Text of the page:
The seven-story, 87-bed hospital offers a wide range of pediatric services and programs in all medical and surgical subspecialties.
As the regional tertiary care children’s hospital and Level 1 pediatric trauma center, the Hasbro ED is staffed 24 hours a day by board-certified pediatric emergency medicine physicians and pediatric emergency nurses with access to pediatric surgeons and other pediatric medical and surgical subspecialists.
The Hasbro Emergency Department (16,500SF + 2200 SF CDU) is staffed by 25 full-time Pediatric Emergency physicians, three pediatricians, 12 pediatric advanced practice providers as well as pediatric emergency certified nurses and sees more than 53,000 patients a year. It offers a dedicated space for sedation, behavioral health, family waiting, a rapid treatment unit and has a six- bed clinical decision unit (CDU) for patients requiring periods of longer emergency department observation and is adjacent to the emergency department.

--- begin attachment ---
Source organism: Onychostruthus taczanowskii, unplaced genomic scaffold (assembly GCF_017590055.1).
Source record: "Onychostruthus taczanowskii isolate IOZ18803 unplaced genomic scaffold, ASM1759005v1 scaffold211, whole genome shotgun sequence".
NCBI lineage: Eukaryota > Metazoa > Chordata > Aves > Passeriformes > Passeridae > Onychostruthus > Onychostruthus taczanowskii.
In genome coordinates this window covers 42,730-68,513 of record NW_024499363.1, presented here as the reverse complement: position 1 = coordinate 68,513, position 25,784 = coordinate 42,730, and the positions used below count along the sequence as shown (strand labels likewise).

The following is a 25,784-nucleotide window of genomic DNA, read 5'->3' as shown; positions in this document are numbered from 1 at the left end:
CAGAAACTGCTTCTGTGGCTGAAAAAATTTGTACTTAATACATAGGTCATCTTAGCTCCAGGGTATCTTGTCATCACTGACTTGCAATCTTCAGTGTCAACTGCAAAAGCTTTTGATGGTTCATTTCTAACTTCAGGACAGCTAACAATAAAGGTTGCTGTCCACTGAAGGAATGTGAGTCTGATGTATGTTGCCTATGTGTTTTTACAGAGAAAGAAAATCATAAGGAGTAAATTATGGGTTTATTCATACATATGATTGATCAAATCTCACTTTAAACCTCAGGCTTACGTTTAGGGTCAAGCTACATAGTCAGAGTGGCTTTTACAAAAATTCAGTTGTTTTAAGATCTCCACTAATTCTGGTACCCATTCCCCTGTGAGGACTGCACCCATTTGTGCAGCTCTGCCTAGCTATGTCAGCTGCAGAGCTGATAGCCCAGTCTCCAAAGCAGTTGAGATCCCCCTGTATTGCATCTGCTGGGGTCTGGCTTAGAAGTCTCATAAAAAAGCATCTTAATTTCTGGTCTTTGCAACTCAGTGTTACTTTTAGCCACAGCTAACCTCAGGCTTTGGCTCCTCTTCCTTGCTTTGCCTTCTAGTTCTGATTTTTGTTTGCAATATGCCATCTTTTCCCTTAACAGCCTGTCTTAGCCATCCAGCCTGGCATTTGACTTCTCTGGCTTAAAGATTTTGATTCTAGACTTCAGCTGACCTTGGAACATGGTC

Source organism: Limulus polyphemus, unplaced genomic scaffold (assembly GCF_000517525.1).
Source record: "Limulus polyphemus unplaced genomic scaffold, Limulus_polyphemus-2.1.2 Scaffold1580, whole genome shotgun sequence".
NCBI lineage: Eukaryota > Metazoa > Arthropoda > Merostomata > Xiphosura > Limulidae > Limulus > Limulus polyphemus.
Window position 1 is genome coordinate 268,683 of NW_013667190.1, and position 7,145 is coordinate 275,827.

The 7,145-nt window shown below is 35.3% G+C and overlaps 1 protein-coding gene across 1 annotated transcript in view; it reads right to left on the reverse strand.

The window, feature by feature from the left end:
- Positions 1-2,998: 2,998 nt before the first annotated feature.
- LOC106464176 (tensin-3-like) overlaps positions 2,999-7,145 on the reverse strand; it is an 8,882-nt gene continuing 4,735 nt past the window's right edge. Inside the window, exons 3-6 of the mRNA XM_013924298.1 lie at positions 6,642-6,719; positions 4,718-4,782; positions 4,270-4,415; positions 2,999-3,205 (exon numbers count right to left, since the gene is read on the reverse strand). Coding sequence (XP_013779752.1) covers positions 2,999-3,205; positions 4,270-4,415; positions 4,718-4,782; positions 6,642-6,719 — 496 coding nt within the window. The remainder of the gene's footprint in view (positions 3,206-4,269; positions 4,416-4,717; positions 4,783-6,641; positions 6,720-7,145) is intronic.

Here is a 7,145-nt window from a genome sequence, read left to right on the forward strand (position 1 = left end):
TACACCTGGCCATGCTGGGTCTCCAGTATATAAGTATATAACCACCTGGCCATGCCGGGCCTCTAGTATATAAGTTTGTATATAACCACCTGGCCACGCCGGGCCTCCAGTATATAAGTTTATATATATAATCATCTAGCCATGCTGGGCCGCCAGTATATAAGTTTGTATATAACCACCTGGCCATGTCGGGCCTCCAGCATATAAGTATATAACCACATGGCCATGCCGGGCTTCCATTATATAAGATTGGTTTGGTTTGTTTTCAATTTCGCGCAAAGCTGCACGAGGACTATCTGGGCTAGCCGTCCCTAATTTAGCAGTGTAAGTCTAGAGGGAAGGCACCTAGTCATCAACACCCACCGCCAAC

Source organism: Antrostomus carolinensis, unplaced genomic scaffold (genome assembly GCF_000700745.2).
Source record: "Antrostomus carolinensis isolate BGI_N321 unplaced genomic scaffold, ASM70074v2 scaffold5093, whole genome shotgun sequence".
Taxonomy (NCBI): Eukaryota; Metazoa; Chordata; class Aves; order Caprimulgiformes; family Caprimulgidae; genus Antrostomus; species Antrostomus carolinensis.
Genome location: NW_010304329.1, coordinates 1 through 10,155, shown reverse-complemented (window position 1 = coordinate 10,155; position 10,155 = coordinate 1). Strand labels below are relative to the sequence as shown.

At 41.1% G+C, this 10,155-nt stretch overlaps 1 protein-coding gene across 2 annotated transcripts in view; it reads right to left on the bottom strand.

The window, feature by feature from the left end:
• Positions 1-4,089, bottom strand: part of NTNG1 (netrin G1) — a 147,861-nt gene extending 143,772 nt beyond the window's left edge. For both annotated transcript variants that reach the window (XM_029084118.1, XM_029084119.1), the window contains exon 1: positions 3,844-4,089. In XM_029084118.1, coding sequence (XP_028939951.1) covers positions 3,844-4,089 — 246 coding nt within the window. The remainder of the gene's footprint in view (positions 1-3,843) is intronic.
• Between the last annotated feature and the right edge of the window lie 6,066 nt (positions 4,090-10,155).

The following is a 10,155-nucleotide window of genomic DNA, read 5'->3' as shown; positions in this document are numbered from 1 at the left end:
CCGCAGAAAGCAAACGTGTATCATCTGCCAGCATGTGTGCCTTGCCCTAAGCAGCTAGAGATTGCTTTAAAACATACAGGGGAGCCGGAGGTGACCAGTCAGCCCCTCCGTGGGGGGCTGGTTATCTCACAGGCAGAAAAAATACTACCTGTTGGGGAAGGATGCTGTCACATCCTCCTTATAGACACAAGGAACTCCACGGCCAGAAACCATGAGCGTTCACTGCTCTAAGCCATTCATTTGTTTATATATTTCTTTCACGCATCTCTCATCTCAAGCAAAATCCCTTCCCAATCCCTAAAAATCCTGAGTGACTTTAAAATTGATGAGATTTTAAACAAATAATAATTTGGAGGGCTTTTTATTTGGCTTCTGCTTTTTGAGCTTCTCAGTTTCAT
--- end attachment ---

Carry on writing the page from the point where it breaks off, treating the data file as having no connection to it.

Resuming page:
The department is staffed by board-certified pediatric emergency medicine attending’s, all of whom are full faculty members in the Department of Emergency Medicine. Attending’s work closely with the Lifepact Critical Care Pediatric Transport team which transports critically ill children from health care facilities across the state and Southern New England to Hasbro.
Newport Hospital is an outstanding 104 bed community hospital that serves the more than 80,000 Newport County residents, seasonal residents, and tourists. It is located near the water in beautiful downtown Newport, Rhode Island. The emergency department serves more than 32,000 patients per year. The department is supported by a full range of dedicated specialists. The acuity can vary, with an admission rate of 15% and a transfer rate of 3%.